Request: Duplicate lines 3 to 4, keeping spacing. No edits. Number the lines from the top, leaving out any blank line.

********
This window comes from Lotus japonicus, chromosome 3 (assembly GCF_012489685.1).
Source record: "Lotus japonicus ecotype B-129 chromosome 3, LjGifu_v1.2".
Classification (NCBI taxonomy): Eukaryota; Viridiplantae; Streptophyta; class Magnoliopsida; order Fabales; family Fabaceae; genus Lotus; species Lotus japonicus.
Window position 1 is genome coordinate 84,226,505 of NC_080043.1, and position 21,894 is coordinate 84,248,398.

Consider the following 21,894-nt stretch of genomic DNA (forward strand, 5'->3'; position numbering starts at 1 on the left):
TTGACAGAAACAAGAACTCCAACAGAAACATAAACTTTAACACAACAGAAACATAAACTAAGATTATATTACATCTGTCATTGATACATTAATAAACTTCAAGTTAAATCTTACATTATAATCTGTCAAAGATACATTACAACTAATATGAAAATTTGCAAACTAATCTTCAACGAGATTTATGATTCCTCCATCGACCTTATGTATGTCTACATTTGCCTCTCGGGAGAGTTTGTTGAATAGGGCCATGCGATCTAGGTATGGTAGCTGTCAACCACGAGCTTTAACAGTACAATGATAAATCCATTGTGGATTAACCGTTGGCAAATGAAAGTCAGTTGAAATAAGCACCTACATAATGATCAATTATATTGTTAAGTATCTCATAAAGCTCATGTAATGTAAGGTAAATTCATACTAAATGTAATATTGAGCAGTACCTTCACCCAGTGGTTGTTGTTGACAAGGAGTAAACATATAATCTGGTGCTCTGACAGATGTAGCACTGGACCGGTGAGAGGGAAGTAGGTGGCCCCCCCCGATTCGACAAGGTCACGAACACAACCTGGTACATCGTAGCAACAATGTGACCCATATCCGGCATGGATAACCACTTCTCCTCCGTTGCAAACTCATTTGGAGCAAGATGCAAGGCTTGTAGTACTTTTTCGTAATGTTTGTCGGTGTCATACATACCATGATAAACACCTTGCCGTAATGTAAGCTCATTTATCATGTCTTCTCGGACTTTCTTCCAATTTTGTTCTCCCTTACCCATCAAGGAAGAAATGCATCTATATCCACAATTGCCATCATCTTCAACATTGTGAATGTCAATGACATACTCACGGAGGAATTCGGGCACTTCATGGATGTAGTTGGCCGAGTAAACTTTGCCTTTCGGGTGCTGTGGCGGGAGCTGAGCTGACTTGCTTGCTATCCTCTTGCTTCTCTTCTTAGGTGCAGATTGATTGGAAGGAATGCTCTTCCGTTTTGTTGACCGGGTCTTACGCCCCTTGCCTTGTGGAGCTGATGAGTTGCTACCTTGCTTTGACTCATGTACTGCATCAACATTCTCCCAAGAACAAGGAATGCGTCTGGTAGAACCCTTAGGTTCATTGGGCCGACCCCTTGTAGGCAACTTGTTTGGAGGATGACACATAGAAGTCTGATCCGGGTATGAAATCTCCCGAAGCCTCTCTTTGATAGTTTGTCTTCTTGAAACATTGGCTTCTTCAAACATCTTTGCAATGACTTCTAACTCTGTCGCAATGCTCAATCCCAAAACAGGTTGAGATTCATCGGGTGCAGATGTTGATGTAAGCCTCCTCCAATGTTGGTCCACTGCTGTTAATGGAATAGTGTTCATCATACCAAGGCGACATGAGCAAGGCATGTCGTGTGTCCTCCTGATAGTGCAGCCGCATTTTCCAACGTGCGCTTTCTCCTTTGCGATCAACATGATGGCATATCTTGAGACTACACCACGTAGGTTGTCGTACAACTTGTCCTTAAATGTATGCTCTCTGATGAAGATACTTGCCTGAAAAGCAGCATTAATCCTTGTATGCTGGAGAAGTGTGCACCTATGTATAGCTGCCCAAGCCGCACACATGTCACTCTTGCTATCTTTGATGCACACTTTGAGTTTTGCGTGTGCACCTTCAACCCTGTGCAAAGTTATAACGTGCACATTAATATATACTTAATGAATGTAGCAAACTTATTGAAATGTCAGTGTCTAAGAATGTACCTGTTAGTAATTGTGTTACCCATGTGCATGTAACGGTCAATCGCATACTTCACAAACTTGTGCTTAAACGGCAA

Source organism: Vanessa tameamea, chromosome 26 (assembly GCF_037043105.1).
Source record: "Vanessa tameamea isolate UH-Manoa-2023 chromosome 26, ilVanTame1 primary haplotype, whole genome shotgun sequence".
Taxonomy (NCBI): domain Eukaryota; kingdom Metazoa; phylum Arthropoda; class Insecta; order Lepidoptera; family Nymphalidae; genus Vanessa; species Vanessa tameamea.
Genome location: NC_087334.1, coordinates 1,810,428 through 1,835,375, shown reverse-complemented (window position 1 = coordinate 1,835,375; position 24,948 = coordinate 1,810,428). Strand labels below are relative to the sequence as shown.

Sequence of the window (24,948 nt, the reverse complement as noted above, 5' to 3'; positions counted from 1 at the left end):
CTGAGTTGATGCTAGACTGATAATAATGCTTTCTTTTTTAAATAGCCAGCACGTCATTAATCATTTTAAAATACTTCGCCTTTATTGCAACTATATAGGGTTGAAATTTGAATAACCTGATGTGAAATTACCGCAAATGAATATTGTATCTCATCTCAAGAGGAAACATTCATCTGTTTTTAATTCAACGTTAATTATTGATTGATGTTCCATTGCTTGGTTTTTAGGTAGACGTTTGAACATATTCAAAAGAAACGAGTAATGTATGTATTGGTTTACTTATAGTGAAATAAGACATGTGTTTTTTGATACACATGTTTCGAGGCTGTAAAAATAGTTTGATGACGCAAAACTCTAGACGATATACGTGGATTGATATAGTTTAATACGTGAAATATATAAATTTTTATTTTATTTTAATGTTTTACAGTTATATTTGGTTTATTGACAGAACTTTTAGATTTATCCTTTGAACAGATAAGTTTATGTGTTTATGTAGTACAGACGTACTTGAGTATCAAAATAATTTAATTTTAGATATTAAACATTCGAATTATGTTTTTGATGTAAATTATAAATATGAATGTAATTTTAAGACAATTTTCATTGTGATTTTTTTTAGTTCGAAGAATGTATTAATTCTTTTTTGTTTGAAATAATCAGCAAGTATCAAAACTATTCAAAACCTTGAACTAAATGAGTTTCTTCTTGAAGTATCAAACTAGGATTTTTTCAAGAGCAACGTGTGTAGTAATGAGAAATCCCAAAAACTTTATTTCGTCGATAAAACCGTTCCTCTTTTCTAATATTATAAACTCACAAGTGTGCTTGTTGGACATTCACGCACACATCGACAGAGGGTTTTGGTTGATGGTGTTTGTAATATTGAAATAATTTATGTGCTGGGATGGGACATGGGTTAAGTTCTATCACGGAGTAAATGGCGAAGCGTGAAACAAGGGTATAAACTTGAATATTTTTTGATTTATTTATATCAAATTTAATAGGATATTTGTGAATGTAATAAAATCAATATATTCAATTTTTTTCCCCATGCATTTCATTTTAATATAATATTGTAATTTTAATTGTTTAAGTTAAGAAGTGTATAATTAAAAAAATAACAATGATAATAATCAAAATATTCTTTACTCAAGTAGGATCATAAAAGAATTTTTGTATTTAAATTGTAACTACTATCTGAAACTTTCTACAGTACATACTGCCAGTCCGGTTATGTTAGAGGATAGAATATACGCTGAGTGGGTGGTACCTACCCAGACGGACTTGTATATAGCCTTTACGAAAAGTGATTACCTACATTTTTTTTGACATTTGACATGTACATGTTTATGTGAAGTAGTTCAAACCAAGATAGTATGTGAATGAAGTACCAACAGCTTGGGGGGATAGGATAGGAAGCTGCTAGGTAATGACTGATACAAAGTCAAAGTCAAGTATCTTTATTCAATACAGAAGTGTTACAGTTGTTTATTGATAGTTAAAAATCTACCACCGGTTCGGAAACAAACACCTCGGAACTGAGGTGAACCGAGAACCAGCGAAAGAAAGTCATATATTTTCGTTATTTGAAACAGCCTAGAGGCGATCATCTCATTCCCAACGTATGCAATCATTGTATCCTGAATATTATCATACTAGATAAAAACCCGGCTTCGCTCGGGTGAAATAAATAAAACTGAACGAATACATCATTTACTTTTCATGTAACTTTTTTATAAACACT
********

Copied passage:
Classification (NCBI taxonomy): Eukaryota; Viridiplantae; Streptophyta; class Magnoliopsida; order Fabales; family Fabaceae; genus Lotus; species Lotus japonicus.
Window position 1 is genome coordinate 84,226,505 of NC_080043.1, and position 21,894 is coordinate 84,248,398.